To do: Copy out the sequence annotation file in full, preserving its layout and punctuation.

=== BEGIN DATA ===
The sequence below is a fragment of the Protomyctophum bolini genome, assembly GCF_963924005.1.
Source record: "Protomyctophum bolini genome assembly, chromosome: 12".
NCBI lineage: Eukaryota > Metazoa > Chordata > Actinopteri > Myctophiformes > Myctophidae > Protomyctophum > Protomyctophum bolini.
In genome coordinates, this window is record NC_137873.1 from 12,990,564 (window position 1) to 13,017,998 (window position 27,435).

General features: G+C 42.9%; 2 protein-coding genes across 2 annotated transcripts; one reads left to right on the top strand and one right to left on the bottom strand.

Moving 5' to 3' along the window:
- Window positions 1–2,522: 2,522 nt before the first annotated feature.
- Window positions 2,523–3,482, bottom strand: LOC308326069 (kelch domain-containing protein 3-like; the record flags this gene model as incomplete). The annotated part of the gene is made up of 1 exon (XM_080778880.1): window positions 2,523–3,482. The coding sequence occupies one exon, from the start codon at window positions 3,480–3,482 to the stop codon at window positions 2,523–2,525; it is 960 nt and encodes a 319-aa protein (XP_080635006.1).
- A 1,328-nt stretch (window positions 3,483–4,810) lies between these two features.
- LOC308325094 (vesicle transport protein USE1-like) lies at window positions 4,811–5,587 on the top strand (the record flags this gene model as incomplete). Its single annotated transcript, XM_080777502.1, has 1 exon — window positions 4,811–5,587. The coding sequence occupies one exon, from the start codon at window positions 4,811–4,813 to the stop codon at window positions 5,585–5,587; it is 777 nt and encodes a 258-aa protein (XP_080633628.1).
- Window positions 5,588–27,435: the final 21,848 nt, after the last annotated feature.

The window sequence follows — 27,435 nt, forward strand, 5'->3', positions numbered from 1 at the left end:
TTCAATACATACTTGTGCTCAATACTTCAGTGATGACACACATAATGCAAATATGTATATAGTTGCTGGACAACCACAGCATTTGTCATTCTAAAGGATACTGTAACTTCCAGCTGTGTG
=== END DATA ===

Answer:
The sequence below is a fragment of the Protomyctophum bolini genome, assembly GCF_963924005.1.
Source record: "Protomyctophum bolini genome assembly, chromosome: 12".
NCBI lineage: Eukaryota > Metazoa > Chordata > Actinopteri > Myctophiformes > Myctophidae > Protomyctophum > Protomyctophum bolini.
In genome coordinates, this window is record NC_137873.1 from 12,990,564 (window position 1) to 13,017,998 (window position 27,435).

General features: G+C 42.9%; 2 protein-coding genes across 2 annotated transcripts; one reads left to right on the top strand and one right to left on the bottom strand.

Moving 5' to 3' along the window:
- Window positions 1–2,522: 2,522 nt before the first annotated feature.
- Window positions 2,523–3,482, bottom strand: LOC308326069 (kelch domain-containing protein 3-like; the record flags this gene model as incomplete). The annotated part of the gene is made up of 1 exon (XM_080778880.1): window positions 2,523–3,482. The coding sequence occupies one exon, from the start codon at window positions 3,480–3,482 to the stop codon at window positions 2,523–2,525; it is 960 nt and encodes a 319-aa protein (XP_080635006.1).
- A 1,328-nt stretch (window positions 3,483–4,810) lies between these two features.
- LOC308325094 (vesicle transport protein USE1-like) lies at window positions 4,811–5,587 on the top strand (the record flags this gene model as incomplete). Its single annotated transcript, XM_080777502.1, has 1 exon — window positions 4,811–5,587. The coding sequence occupies one exon, from the start codon at window positions 4,811–4,813 to the stop codon at window positions 5,585–5,587; it is 777 nt and encodes a 258-aa protein (XP_080633628.1).
- Window positions 5,588–27,435: the final 21,848 nt, after the last annotated feature.

The window sequence follows — 27,435 nt, forward strand, 5'->3', positions numbered from 1 at the left end:
TTCAATACATACTTGTGCTCAATACTTCAGTGATGACACACATAATGCAAATATGTATATAGTTGCTGGACAACCACAGCATTTGTCATTCTAAAGGATACTGTAACTTCCAGCTGTGTG